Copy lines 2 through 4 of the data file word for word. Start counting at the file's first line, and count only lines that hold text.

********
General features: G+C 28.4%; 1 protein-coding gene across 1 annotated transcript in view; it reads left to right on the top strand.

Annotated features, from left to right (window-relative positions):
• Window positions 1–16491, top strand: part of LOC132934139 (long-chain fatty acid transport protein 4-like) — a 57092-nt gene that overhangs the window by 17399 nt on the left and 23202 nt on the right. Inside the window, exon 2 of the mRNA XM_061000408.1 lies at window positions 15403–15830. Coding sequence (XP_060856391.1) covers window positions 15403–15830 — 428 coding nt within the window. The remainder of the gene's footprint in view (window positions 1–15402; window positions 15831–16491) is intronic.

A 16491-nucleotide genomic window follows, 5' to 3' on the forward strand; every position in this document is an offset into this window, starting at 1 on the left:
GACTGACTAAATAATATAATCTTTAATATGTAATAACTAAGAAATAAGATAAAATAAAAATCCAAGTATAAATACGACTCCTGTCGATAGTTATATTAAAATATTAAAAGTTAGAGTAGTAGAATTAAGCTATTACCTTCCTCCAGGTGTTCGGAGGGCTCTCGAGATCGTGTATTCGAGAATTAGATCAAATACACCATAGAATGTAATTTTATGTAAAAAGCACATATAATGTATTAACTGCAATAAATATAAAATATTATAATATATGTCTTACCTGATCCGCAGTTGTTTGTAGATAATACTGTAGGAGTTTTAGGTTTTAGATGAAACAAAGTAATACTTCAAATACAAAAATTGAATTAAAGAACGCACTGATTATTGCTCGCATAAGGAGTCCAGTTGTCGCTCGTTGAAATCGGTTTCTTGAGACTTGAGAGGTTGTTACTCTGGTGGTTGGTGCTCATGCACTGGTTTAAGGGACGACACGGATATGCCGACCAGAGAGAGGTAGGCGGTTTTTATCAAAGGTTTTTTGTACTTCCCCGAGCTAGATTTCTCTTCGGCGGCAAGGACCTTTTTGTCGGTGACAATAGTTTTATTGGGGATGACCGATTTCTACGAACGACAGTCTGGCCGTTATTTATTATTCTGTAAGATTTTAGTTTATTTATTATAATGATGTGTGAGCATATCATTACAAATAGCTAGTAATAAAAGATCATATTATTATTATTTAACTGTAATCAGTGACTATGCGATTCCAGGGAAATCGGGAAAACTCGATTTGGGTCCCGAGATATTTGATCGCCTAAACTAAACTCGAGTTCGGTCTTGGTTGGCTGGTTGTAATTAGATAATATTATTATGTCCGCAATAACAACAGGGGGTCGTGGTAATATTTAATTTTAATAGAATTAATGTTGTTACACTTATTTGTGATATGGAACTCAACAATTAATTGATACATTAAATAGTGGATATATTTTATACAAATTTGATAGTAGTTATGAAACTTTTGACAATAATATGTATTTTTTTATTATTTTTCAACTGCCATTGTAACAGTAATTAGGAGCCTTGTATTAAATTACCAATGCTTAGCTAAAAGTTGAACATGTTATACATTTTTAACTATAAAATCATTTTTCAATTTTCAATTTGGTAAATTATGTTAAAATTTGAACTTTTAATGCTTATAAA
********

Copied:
Annotated features, from left to right (window-relative positions):
• Window positions 1–16491, top strand: part of LOC132934139 (long-chain fatty acid transport protein 4-like) — a 57092-nt gene that overhangs the window by 17399 nt on the left and 23202 nt on the right. Inside the window, exon 2 of the mRNA XM_061000408.1 lies at window positions 15403–15830. Coding sequence (XP_060856391.1) covers window positions 15403–15830 — 428 coding nt within the window. The remainder of the gene's footprint in view (window positions 1–15402; window positions 15831–16491) is intronic.

A 16491-nucleotide genomic window follows, 5' to 3' on the forward strand; every position in this document is an offset into this window, starting at 1 on the left: